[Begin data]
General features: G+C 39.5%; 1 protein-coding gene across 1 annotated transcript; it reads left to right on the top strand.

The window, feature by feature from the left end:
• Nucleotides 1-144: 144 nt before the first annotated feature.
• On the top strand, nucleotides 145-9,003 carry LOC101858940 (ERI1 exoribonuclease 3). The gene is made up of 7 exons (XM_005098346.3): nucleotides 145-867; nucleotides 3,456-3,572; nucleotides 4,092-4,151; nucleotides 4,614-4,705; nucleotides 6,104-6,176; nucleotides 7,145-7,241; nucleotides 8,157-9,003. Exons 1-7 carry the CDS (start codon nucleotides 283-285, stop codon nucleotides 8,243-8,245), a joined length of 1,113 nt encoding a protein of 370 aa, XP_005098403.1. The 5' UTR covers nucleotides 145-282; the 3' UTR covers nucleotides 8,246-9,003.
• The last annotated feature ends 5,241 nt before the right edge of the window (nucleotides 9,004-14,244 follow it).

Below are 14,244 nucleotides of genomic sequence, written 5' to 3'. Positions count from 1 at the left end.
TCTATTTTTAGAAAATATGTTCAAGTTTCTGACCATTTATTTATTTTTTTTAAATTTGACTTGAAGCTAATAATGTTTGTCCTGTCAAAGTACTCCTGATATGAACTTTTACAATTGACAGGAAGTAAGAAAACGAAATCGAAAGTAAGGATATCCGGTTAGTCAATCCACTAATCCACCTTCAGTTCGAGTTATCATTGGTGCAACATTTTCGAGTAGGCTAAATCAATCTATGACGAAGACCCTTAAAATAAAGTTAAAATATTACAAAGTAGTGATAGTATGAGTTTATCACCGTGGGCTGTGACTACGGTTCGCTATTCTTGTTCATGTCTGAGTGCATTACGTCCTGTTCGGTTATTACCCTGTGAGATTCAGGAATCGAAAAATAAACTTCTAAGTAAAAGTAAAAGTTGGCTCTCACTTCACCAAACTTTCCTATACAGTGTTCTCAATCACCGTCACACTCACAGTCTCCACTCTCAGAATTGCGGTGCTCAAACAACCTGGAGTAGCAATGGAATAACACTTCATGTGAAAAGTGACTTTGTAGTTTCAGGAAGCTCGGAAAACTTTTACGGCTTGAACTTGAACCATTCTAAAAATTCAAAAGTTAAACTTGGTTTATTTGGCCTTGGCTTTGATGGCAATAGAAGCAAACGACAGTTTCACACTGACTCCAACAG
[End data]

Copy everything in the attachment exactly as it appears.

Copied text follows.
General features: G+C 39.5%; 1 protein-coding gene across 1 annotated transcript; it reads left to right on the top strand.

The window, feature by feature from the left end:
• Nucleotides 1-144: 144 nt before the first annotated feature.
• On the top strand, nucleotides 145-9,003 carry LOC101858940 (ERI1 exoribonuclease 3). The gene is made up of 7 exons (XM_005098346.3): nucleotides 145-867; nucleotides 3,456-3,572; nucleotides 4,092-4,151; nucleotides 4,614-4,705; nucleotides 6,104-6,176; nucleotides 7,145-7,241; nucleotides 8,157-9,003. Exons 1-7 carry the CDS (start codon nucleotides 283-285, stop codon nucleotides 8,243-8,245), a joined length of 1,113 nt encoding a protein of 370 aa, XP_005098403.1. The 5' UTR covers nucleotides 145-282; the 3' UTR covers nucleotides 8,246-9,003.
• The last annotated feature ends 5,241 nt before the right edge of the window (nucleotides 9,004-14,244 follow it).

Below are 14,244 nucleotides of genomic sequence, written 5' to 3'. Positions count from 1 at the left end.
TCTATTTTTAGAAAATATGTTCAAGTTTCTGACCATTTATTTATTTTTTTTAAATTTGACTTGAAGCTAATAATGTTTGTCCTGTCAAAGTACTCCTGATATGAACTTTTACAATTGACAGGAAGTAAGAAAACGAAATCGAAAGTAAGGATATCCGGTTAGTCAATCCACTAATCCACCTTCAGTTCGAGTTATCATTGGTGCAACATTTTCGAGTAGGCTAAATCAATCTATGACGAAGACCCTTAAAATAAAGTTAAAATATTACAAAGTAGTGATAGTATGAGTTTATCACCGTGGGCTGTGACTACGGTTCGCTATTCTTGTTCATGTCTGAGTGCATTACGTCCTGTTCGGTTATTACCCTGTGAGATTCAGGAATCGAAAAATAAACTTCTAAGTAAAAGTAAAAGTTGGCTCTCACTTCACCAAACTTTCCTATACAGTGTTCTCAATCACCGTCACACTCACAGTCTCCACTCTCAGAATTGCGGTGCTCAAACAACCTGGAGTAGCAATGGAATAACACTTCATGTGAAAAGTGACTTTGTAGTTTCAGGAAGCTCGGAAAACTTTTACGGCTTGAACTTGAACCATTCTAAAAATTCAAAAGTTAAACTTGGTTTATTTGGCCTTGGCTTTGATGGCAATAGAAGCAAACGACAGTTTCACACTGACTCCAACAG